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North American. [volume] (Swanton, Vt.) 1839-1841, June 03, 1840, Image 1

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(VOL. II,
Canadian Itigli! and Canadian Iiidepcndcncc.
SWANTON, VT. JUNE 3, 1810.
No. a
PUBLISIIED BV H. J. THOMAS.
EDITED BY CANADtANS & AMERIGAJfS.
TIIK 50KTII AMKKICAM
Vrìce $ Hi) per an. in advance,
or $2 00 at the end of the ycar,
ind in likc proponimi far fur
ihfr delay of payment.
Originai.
IIISTORY OF CANADA.
(costinci,)
Messire Paquin, (Curale of St. Eus
taehe, L. C.) convinced thai he could gain
nothing with Dr. Chenicr, made up his
tnind to gì to Montreal the next day, with
lii broiher-in-law, Mr. Fere', &c. &x.
4lh of December. With ibi resolo
tion, the next 'nio'ning, Messire Paquin
prepared to make his way to Montreal;
hot at the very instant that he was going
ti leave he wai told that it would be im
Hifihle for liim to pò out of the village.
Dr. Chenier had spent the whole night in
tending eroissaries imo ali the dillerent
parta of ila county, and in gatheriog the
more resolute of his parlisans, to guard the
rauip he had esiahlished in the villane of
St. Eustache. He liad posted sentries at
ali the avenues of the village, ao that no
one coiild leave it wilhout a permil lo that
eìfect signed with hi own hand. Messire
I'aquin aked the Doctor for a permil to
leave, bui be wat promptly refused. The
Dr. caute lo the Presbytery with a drawn
svj irl io hi band, io accompany his refu
alwitli some explanations, and said that
he thought himself under the necesity of
o;moing that journey, which he believcd
w tald he liu rifui to bis cause. Messire
Psquin then liad a long; and animated con
versatimi with bini, in which he strongly
imisicJ ou the folly of the docjor's con
duci. He rcpresecited to bini ali the ca
laniiiiei he was bringirg on the parish ;
the villane would be sacked or burnì, and
a!I t!ie parish ptundered, &c. &c. After
repreenlitig ali the evita which were verv
wn t fai! on St. Cutache, Mr. Paquin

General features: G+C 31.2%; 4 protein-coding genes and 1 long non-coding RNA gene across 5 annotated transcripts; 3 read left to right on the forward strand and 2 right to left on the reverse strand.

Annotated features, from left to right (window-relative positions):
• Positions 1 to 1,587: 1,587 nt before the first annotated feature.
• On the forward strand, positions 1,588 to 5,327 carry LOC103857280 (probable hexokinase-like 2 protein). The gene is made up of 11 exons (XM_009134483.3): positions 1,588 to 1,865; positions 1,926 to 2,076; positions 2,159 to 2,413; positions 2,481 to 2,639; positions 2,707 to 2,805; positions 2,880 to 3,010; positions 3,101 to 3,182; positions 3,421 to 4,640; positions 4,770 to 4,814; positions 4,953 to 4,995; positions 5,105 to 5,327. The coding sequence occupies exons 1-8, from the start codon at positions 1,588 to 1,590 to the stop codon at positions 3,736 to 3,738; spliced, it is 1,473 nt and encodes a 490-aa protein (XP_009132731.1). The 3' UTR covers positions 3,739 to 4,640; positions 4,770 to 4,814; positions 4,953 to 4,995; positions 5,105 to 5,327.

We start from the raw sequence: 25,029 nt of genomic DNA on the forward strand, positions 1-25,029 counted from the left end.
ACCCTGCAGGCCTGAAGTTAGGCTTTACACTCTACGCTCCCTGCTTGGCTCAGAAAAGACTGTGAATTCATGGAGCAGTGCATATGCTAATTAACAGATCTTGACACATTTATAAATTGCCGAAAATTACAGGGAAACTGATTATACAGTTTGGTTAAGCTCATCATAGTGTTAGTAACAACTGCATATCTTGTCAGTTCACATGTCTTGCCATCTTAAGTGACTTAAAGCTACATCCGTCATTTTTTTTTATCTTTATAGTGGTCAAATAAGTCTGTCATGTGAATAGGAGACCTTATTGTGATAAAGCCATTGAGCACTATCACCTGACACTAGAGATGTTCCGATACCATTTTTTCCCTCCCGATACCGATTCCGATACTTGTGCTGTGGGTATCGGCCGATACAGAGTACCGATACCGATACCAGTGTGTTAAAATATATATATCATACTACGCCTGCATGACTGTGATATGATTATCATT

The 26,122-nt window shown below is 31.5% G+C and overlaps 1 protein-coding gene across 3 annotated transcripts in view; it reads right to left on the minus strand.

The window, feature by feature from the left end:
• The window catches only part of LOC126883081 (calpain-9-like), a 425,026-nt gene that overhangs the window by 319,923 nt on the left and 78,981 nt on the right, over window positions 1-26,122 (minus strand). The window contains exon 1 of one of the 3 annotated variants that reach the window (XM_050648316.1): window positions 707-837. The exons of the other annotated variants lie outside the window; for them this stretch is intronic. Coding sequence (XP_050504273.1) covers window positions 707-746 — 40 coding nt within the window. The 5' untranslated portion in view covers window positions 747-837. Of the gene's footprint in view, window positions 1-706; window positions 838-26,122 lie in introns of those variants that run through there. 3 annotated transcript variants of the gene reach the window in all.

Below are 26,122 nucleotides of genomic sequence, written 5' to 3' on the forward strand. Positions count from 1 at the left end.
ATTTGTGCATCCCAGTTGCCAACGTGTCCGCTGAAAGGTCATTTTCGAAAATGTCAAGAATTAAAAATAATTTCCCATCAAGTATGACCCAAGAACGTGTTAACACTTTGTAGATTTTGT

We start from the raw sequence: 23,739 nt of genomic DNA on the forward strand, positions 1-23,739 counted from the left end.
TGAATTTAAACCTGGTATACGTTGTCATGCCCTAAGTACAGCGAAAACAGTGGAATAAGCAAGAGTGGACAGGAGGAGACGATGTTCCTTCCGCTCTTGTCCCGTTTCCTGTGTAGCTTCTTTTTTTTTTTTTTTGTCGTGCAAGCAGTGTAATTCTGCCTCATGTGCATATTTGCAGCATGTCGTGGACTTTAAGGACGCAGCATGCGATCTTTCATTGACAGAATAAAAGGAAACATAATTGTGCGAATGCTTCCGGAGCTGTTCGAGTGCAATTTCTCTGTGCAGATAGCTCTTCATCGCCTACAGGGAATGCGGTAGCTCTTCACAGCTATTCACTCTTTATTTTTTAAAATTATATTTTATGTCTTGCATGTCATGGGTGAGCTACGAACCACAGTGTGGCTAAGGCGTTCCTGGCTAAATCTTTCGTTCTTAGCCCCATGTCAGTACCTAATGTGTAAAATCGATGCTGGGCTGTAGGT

id to the doctor with great emotion :
' 1 accuse you, in presence of God and
meri, of ali these cnlamities." Il is you,1
Mr. Curate, whom ì holdrespontille, (an
swered Ite Doctor) you have injured us
trry much. '
The priest terminated by saying that be
would find ihe means of going to Mont
real, and that no one would be able to
prevent him ; ' IV eli, answered Dr. Che
nier, if no one else is brave enough lo do it,
I will ttop you mytelf."
Pa?e 19, under date of 5lh ' Decem
ber :
' The alarm aounded by the ringing of
the church-bells, which broughl a good
iiumher of inen. Mr. GiroJ had arrived
(rom Grand-Iìrule, and taken the cbief
romniand. He appeared very much irri
tated hecause the two priests had been al
levivi to leave the Presbylery, and he im
mediately seni Ih ree of his men with nr
deri io bring them back ; with a 6trict in-j-jctioa
thnt ifihe priests refused toobey,
io kilt thein. These three men were, the
nuf Jean Bte. Travcrsier.of LaGrande
Fremere, and Frantoi and Benjamin Ca
bia, his neighhors. They arrived atthe
dtmaine aboul half-past nine o'clock in
thervening, arni ed with gunaand seythes,
which ihey had m.de into awords. They
Hiidly cane into the preaence of Messire
Paqoin and Deseves, and imperiously
iransmitted to them the order of General
Cirod,"
la Canada, when priests are tories, and
di not follow the mass of the people in
politica, they are noi better treated than
"tiier individuala, and hare far lesa ìnflu
face, as mar be seca page 21, where we
End the follówing :
M Messire Paquin and Deseveaaent and
f5ieJ the leave of goinjr lo Ste-Uose, bui
was peremptorily and hatlily refused."
Io the rebellion of 153S, did the priests